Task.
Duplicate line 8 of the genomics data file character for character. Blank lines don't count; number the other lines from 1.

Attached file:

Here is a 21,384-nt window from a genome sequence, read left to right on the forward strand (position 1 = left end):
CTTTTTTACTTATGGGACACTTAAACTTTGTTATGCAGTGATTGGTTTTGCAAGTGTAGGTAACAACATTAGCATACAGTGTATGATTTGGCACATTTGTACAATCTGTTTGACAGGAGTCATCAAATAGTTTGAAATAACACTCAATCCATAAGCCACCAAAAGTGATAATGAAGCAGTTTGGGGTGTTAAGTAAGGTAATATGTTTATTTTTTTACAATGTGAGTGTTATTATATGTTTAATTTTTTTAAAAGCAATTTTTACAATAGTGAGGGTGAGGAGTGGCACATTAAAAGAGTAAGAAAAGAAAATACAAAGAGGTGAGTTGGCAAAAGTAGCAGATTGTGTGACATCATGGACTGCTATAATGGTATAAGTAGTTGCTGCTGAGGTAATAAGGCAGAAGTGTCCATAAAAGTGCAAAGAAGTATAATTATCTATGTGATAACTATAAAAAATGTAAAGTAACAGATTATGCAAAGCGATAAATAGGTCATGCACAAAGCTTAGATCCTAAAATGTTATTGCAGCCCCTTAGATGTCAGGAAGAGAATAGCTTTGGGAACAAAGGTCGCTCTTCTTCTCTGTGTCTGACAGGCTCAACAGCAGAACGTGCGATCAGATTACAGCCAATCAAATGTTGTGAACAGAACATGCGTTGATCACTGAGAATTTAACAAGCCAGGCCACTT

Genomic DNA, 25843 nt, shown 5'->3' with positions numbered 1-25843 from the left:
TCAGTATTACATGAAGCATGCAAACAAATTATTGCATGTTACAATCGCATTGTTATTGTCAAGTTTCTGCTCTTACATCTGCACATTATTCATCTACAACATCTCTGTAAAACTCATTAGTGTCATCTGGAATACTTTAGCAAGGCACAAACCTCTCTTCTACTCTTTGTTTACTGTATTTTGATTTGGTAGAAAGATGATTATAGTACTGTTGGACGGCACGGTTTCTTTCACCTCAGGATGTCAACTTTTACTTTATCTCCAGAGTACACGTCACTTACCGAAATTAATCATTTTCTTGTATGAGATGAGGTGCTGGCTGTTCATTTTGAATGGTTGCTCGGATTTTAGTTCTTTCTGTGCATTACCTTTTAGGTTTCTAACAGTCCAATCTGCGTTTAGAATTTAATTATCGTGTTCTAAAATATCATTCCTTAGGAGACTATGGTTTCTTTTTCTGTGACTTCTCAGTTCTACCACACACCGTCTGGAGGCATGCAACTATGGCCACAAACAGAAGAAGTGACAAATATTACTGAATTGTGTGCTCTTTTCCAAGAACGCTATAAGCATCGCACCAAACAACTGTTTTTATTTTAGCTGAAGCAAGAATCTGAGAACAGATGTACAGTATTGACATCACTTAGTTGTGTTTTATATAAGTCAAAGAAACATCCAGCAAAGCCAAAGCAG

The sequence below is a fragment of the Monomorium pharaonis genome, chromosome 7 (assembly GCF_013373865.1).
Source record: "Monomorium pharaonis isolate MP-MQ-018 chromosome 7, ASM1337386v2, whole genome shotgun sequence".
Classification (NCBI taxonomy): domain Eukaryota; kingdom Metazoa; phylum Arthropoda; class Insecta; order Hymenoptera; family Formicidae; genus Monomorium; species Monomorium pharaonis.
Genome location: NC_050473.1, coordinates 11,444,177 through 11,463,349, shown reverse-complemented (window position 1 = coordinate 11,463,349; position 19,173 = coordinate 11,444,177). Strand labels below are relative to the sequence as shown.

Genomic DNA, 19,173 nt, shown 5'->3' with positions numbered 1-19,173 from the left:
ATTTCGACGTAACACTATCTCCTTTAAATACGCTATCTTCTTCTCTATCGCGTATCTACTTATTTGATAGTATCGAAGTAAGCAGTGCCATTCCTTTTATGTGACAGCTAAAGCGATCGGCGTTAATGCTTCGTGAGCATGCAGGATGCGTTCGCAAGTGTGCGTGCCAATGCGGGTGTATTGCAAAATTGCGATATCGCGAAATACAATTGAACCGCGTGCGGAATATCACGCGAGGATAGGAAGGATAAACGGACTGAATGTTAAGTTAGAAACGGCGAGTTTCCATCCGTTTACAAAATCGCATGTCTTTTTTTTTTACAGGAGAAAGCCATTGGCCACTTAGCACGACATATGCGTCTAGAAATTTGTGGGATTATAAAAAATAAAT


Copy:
Genome location: NC_050473.1, coordinates 11,444,177 through 11,463,349, shown reverse-complemented (window position 1 = coordinate 11,463,349; position 19,173 = coordinate 11,444,177). Strand labels below are relative to the sequence as shown.